does two at once and will do a bushel in 10 minutes or less. It
really saves time. It also takes out the cores and all we have to
do is trim irregulars and cut up the pieces.

By the way, talking of steam cookery, how many folks have a
‘Conservo’ steam coldpacker canner? I have two of them, a
single and a double, and there were two doubles at our spring show
flea market. By double I mean that it can hold two layers of quart
mason jars one above the other. Grandma always liked it because it
would do 18 quarts on one stove burner.


Warwick and Lincoln Sell, P.O. Box 1448,
Winmalee, NSW 2777, Australia, send in a picture of their
Buffalo-Pitts and some questions. Warwick writes:

As a subscriber, I noticed that you asked for articles for your
magazine. My son and I live in the Blue Mountains near Sydney in
Australia. We own two Buffalo-Pitts traction engines and one
portable, keeping them on our farm in the Capertee Valley, which is
on the western side of the Blue Mountains. We steam both traction
engines regularly, and they draw a great deal of attention from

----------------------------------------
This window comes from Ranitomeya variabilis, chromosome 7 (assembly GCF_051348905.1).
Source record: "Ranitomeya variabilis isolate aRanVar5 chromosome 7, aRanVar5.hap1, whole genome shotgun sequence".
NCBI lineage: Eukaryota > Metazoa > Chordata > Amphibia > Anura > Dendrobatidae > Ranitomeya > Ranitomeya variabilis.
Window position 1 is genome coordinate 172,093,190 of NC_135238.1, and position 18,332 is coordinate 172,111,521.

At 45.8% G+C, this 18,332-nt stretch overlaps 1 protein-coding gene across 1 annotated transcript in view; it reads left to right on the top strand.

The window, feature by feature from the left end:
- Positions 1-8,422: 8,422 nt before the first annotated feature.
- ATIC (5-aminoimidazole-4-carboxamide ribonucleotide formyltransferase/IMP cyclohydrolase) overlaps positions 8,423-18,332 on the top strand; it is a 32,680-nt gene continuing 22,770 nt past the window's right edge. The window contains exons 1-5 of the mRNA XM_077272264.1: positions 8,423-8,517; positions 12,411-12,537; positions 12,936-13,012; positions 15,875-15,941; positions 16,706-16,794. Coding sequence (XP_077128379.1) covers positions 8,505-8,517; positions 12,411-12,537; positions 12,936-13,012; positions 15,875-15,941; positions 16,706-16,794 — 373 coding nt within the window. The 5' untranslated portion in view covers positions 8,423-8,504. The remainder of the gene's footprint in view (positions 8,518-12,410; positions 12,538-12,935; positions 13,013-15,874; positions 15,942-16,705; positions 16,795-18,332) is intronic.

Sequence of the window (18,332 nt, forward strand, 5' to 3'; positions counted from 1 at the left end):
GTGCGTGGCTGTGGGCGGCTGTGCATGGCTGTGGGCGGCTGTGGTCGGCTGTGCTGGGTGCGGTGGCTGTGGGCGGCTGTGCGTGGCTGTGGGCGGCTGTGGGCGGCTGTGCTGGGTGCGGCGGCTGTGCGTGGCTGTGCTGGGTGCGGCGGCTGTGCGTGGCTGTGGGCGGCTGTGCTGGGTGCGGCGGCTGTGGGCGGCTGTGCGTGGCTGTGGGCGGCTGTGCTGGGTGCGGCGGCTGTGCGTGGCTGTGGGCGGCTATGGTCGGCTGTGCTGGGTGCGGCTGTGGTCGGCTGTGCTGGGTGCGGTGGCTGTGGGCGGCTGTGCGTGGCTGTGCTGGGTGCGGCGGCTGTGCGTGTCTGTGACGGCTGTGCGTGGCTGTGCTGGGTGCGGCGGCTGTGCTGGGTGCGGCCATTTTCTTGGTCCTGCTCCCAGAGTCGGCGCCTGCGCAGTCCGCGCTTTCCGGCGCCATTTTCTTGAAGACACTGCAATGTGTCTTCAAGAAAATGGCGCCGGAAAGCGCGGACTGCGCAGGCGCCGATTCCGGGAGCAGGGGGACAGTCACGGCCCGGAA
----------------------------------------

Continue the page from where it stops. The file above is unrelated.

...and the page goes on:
passers-by who stop to watch these unusual machines. The local
school buses pause to show the kids these beauties in action.

The two-cylinder 14 HP (no. 10440) came to Melbourne in 1912,
then spent its working life (until the early 1960s) in country
Victoria, at one stage spending some time pumping water from the
Murray River for irrigation. The engine was restored in the late
1970s and then passed through two owners before we bought it at
auction in 1996. The other engine is a single-cylinder 13 HP (no.
7077) made in 1908. This engine spent its working life in country
New South Wales and Victoria and had at least eight owners one
being the Kelly family (related to the notorious
‘bushranger’ Ned Kelly, Australia’s version of Billy